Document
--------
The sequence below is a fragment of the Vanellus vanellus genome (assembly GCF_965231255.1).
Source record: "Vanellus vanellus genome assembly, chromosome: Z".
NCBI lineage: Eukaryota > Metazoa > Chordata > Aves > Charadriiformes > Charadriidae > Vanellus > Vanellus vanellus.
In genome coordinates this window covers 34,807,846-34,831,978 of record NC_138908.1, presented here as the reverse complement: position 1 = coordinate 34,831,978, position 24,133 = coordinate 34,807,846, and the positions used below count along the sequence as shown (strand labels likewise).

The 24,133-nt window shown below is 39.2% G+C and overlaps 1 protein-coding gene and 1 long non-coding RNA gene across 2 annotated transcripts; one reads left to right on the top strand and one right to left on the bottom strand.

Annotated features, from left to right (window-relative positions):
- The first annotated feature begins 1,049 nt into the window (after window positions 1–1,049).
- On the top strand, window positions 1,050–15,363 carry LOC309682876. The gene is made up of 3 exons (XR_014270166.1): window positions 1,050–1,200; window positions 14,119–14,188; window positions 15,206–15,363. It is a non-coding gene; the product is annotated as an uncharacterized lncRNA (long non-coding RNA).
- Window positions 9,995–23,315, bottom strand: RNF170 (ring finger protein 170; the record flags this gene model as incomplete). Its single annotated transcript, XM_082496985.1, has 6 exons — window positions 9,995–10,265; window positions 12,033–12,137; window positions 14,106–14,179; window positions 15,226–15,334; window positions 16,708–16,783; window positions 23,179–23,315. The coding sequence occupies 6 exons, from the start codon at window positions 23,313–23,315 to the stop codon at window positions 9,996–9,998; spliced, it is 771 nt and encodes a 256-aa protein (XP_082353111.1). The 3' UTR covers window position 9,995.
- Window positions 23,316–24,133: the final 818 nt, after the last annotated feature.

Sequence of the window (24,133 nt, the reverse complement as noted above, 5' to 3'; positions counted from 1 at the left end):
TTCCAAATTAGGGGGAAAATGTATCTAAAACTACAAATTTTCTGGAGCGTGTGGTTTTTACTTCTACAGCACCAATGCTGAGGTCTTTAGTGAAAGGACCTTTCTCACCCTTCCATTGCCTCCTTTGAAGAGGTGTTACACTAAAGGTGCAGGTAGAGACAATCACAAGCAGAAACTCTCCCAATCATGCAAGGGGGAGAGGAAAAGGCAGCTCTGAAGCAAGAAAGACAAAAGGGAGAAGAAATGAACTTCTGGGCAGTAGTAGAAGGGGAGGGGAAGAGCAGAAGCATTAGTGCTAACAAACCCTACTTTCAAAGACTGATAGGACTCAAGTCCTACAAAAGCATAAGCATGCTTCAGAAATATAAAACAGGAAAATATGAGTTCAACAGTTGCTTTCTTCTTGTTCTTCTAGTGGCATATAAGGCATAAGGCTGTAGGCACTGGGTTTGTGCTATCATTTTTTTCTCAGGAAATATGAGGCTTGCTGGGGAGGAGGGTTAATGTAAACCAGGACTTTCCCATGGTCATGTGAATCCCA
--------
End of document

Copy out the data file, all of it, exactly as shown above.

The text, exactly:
The sequence below is a fragment of the Vanellus vanellus genome (assembly GCF_965231255.1).
Source record: "Vanellus vanellus genome assembly, chromosome: Z".
NCBI lineage: Eukaryota > Metazoa > Chordata > Aves > Charadriiformes > Charadriidae > Vanellus > Vanellus vanellus.
In genome coordinates this window covers 34,807,846-34,831,978 of record NC_138908.1, presented here as the reverse complement: position 1 = coordinate 34,831,978, position 24,133 = coordinate 34,807,846, and the positions used below count along the sequence as shown (strand labels likewise).

The 24,133-nt window shown below is 39.2% G+C and overlaps 1 protein-coding gene and 1 long non-coding RNA gene across 2 annotated transcripts; one reads left to right on the top strand and one right to left on the bottom strand.

Annotated features, from left to right (window-relative positions):
- The first annotated feature begins 1,049 nt into the window (after window positions 1–1,049).
- On the top strand, window positions 1,050–15,363 carry LOC309682876. The gene is made up of 3 exons (XR_014270166.1): window positions 1,050–1,200; window positions 14,119–14,188; window positions 15,206–15,363. It is a non-coding gene; the product is annotated as an uncharacterized lncRNA (long non-coding RNA).
- Window positions 9,995–23,315, bottom strand: RNF170 (ring finger protein 170; the record flags this gene model as incomplete). Its single annotated transcript, XM_082496985.1, has 6 exons — window positions 9,995–10,265; window positions 12,033–12,137; window positions 14,106–14,179; window positions 15,226–15,334; window positions 16,708–16,783; window positions 23,179–23,315. The coding sequence occupies 6 exons, from the start codon at window positions 23,313–23,315 to the stop codon at window positions 9,996–9,998; spliced, it is 771 nt and encodes a 256-aa protein (XP_082353111.1). The 3' UTR covers window position 9,995.
- Window positions 23,316–24,133: the final 818 nt, after the last annotated feature.

Sequence of the window (24,133 nt, the reverse complement as noted above, 5' to 3'; positions counted from 1 at the left end):
TTCCAAATTAGGGGGAAAATGTATCTAAAACTACAAATTTTCTGGAGCGTGTGGTTTTTACTTCTACAGCACCAATGCTGAGGTCTTTAGTGAAAGGACCTTTCTCACCCTTCCATTGCCTCCTTTGAAGAGGTGTTACACTAAAGGTGCAGGTAGAGACAATCACAAGCAGAAACTCTCCCAATCATGCAAGGGGGAGAGGAAAAGGCAGCTCTGAAGCAAGAAAGACAAAAGGGAGAAGAAATGAACTTCTGGGCAGTAGTAGAAGGGGAGGGGAAGAGCAGAAGCATTAGTGCTAACAAACCCTACTTTCAAAGACTGATAGGACTCAAGTCCTACAAAAGCATAAGCATGCTTCAGAAATATAAAACAGGAAAATATGAGTTCAACAGTTGCTTTCTTCTTGTTCTTCTAGTGGCATATAAGGCATAAGGCTGTAGGCACTGGGTTTGTGCTATCATTTTTTTCTCAGGAAATATGAGGCTTGCTGGGGAGGAGGGTTAATGTAAACCAGGACTTTCCCATGGTCATGTGAATCCCA